The vast majority of malignant mesothelioma (MM) cases are caused by asbestos exposure, but reports have suggested that chronic inflammation may also lead to development of this cancer. In a recent study, University of Vermont researchers found a link between the the chronic inflammation associated with Crohn’s disease, an inflammatory bowel disease (IBD), and peritoneal mesothelioma.
Their study, “Malignant peritoneal mesothelioma and Crohn disease,” published in the Journal of Clinical Pathology, provides new insights on possible mechanisms that may lead to MM.
Malignant mesothelioma arising from conditions that cause chronic inflammation in serosal membranes, which are composed of mesothelial cells, is a rare but reported event. Although this type of inflammation is a hallmark of Crohn’s disease, MM had not been reported in this patient population.
The research team led by Victor Roggli retrospectively examined data from nearly 3,800 patients with MM, 500 of which had peritoneal MM, to assess whether there was a link with Crohn’s disease. Of the patients studied, three were found to have Crohn’s disease, but only one had any known exposure to asbestos.
This was the first report showing that MM may arise in the setting of IBD, but interestingly, none of the MM patients was found to have ulcerative colitis, the other major type of IBD. The researchers believe that this occurs because, contrary to Crohn’s disease, ulcerative colitis does not cause transmural and serosal inflammation.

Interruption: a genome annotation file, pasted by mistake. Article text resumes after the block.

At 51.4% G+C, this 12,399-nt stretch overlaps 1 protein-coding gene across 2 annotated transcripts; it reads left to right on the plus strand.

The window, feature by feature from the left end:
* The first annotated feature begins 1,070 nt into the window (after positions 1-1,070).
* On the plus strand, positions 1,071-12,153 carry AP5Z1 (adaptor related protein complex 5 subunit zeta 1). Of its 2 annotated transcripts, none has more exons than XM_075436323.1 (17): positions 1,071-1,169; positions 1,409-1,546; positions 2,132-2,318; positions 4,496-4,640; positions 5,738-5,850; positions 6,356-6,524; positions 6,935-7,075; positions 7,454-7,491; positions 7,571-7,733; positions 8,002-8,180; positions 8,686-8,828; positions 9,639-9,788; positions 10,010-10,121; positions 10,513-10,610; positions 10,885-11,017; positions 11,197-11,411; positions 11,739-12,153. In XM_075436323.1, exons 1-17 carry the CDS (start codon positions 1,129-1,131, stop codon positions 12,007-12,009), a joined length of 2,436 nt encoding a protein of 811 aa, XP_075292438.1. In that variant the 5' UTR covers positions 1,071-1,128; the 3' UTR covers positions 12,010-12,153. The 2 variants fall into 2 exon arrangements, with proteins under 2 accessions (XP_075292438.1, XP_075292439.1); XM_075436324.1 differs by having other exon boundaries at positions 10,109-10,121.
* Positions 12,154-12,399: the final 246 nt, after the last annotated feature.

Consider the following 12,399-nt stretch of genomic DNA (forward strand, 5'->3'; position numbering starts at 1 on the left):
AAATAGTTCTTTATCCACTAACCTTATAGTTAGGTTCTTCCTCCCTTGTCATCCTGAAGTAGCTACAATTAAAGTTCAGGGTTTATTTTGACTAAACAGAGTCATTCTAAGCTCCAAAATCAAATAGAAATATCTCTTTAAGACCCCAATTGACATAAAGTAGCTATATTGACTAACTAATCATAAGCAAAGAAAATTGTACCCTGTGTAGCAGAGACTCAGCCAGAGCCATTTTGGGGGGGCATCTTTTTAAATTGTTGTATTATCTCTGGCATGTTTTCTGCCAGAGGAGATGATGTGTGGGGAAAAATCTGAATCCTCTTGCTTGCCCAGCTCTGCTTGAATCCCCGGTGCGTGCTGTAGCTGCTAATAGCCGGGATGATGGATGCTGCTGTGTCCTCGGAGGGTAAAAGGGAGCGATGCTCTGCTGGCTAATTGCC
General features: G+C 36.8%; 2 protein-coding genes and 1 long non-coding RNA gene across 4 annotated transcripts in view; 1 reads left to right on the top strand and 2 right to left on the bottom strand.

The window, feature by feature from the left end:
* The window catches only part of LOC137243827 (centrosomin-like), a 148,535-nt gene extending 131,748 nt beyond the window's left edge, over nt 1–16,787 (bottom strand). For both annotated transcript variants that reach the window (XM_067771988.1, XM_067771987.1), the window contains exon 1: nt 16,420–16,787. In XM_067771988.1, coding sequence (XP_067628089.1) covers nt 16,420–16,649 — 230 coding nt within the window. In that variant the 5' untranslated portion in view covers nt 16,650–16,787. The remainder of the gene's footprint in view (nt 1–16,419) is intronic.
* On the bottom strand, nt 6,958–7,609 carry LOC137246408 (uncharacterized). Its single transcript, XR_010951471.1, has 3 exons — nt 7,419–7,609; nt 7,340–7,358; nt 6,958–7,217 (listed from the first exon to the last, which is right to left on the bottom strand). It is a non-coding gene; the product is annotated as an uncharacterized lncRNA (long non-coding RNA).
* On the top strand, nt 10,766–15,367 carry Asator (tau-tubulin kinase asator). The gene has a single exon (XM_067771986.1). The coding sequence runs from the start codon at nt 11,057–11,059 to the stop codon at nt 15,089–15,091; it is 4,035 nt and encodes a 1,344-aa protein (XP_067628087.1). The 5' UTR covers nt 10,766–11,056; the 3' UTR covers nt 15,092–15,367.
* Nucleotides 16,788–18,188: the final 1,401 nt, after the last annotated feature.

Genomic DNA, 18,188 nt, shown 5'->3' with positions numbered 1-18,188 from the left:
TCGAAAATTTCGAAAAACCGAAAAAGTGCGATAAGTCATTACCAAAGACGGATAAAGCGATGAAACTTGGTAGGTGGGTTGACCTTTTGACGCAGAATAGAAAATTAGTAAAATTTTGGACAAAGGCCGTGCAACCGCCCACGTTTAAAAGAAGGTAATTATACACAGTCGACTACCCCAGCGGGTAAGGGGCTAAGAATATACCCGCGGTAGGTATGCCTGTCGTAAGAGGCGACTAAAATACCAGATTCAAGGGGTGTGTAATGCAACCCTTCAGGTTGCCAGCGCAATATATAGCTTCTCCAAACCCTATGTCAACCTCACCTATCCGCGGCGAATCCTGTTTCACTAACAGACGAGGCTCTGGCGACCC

It is noteworthy that all three patients with Crohn’s disease had peritoneal MM, suggesting that Crohn’s disease increases the risk of this particular type of malignant mesothelioma. This is relevant because although peritoneal MM is extremely rare, IBDs affect more than 1.5 million people in the U.S., and patients with IBD, particularly those with Crohn’s disease, and their physicians should be aware of a possible increased risk for peritoneal MM.
Although it remains to be studied how Crohn’s-related inflammation might give rise to peritoneal MM, the researchers note that each of the diseases can occasionally mimic the signs and symptoms of the other, suggesting there may exist common pathways, particularly inflammatory pathways, that are activated in both diseases.